The Law of God teaches us to recognize and turn away from sin (Rom. 7.7). God hates sin, and when we hate sin (Ps. 97.10), we show that our relationship with God is what it should be. We cannot know sin apart from the Law of God; in giving us His Law, God leads us to regard sin in the same way He does, and not as before we knew Him, making up the rules for our lives however suited us.
If we neglect the Law of God, God will not hear our prayers (Ps. 66.18). Worse, He will consider our prayers an abomination (Prov. 28.9) and regard us as unrestored and on the side of His enemies (Prov. 25.4).
Now some may not like to think the Law of God is as important as this. Indeed, looking at the state of the Law among believers today, it would seem that many are of the opinion that the Law is not for us. To the extent this is so, it explains why our relationships with God are so lacking in vitality and power. The Holy Spirit intends to rewrite God’s Law on your heart. Are you helping or hindering that work?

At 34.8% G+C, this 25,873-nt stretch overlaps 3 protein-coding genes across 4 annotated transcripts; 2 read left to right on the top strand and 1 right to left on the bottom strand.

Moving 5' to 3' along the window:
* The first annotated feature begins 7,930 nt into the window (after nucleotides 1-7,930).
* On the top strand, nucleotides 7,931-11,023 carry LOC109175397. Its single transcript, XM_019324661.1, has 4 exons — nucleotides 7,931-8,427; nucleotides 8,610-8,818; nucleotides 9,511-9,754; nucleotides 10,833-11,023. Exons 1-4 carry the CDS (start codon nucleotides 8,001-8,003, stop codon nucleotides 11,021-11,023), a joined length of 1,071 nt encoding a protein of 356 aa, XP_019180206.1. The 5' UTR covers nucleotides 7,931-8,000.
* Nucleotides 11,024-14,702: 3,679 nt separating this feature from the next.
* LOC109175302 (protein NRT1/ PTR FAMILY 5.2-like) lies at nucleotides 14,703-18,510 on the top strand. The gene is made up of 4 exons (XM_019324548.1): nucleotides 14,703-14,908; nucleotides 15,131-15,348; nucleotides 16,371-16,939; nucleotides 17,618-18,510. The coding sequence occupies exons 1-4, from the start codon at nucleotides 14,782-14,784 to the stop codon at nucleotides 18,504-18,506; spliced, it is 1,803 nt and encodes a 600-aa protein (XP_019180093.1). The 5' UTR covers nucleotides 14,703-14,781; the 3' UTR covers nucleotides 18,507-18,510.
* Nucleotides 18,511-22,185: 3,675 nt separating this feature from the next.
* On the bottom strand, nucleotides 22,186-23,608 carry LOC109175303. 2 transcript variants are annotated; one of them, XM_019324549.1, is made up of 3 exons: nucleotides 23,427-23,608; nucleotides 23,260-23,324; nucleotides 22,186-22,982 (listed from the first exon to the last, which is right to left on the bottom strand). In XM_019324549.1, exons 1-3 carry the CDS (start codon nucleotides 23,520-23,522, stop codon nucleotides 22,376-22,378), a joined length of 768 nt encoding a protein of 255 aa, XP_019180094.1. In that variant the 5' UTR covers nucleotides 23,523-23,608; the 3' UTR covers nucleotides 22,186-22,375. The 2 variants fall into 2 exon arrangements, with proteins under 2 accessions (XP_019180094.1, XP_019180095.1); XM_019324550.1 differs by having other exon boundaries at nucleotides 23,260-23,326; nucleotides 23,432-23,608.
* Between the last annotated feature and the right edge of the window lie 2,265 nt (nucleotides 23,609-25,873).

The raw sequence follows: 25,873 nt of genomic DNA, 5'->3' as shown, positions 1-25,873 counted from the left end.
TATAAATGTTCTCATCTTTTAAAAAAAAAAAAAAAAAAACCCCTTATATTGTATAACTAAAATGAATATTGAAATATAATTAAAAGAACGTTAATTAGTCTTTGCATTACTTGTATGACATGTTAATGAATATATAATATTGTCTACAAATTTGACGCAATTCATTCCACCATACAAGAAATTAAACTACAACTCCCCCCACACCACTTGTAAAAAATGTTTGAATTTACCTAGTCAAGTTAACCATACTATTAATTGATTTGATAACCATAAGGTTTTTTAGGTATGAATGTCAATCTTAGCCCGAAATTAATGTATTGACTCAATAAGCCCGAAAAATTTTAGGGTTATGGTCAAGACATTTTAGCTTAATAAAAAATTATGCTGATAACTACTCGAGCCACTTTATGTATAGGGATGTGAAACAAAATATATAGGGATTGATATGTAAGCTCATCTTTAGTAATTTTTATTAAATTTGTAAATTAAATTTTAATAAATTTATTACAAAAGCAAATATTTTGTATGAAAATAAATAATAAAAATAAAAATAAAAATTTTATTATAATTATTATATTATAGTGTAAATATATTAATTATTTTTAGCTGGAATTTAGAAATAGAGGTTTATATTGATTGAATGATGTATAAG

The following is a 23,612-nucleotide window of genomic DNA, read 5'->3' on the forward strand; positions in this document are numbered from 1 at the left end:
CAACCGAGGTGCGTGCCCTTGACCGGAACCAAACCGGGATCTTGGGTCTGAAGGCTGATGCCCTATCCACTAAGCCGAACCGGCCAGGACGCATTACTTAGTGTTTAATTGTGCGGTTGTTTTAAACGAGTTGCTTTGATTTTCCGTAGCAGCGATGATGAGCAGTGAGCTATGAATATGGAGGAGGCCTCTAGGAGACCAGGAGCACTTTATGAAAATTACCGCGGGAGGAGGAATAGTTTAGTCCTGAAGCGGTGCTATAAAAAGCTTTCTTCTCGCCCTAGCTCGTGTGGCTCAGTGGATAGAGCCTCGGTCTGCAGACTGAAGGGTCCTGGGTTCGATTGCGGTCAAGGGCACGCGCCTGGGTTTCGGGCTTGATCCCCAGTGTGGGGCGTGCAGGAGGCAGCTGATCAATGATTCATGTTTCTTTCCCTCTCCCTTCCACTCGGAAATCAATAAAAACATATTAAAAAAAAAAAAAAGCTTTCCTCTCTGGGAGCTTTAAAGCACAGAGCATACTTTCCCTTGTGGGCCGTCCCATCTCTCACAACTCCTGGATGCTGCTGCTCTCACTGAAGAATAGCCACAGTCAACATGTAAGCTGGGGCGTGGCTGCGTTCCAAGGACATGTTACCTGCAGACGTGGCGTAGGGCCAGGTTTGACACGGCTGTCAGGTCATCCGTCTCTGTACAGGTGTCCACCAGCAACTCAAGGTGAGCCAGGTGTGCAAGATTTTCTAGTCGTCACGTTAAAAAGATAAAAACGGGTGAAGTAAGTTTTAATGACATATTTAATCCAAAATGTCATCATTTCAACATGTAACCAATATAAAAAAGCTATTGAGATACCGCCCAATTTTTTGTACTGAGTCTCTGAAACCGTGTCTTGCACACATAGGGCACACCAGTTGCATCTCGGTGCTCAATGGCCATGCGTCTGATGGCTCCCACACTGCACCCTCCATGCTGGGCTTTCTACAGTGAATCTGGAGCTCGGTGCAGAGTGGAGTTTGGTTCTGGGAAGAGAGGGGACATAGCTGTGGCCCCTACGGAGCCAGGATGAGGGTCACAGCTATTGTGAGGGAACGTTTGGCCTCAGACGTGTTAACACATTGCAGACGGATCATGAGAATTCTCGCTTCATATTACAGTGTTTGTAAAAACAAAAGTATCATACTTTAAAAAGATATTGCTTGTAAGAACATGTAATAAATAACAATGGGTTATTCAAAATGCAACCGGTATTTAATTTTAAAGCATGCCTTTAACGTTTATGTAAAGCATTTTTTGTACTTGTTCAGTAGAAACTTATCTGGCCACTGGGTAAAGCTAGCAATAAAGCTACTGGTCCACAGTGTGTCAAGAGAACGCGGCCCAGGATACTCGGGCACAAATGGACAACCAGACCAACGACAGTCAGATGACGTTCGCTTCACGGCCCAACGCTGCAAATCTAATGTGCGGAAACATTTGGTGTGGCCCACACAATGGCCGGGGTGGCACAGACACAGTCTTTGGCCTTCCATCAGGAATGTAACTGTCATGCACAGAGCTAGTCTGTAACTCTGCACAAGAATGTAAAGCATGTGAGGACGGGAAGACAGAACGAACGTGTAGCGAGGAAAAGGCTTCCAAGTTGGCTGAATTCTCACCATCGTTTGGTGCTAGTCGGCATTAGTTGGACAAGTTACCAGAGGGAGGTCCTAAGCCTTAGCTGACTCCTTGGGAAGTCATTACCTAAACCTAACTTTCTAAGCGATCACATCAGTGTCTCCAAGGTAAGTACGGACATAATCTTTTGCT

Relating to others
According to Jesus, love is the defining mark of a believer (Jn. 15.35). Paul said the same (1 Cor. 13). And John was only echoing Jesus in Matthew 22.37-40 when he said that love means keeping the commandments of God – which is not hard to do, because we have the Spirit of God working in us to that end (1 Jn. 5.1-3; Phil. 2.13).
Human relationships as God intends them – for good, and not for evil (Jer. 29.11) – are conducted according to the teaching of God’s Law. The first four of God’s commandments guide us in restoring and maintaining our relationship with God. The last six do the same for our relationships with people. The laws, precepts, and statutes that group around the last six commandments address all kinds of human relationships, showing us what it means to love our neighbors as ourselves. When Zacchaeus, overflowing with the grace of Jesus, resolved to keep the Law in showing love to his neighbors, Jesus excitedly exclaimed, “Today salvation has come to this house” (Lk. 19.1-9; cf. Ex. 22.1; Lev. 6.5).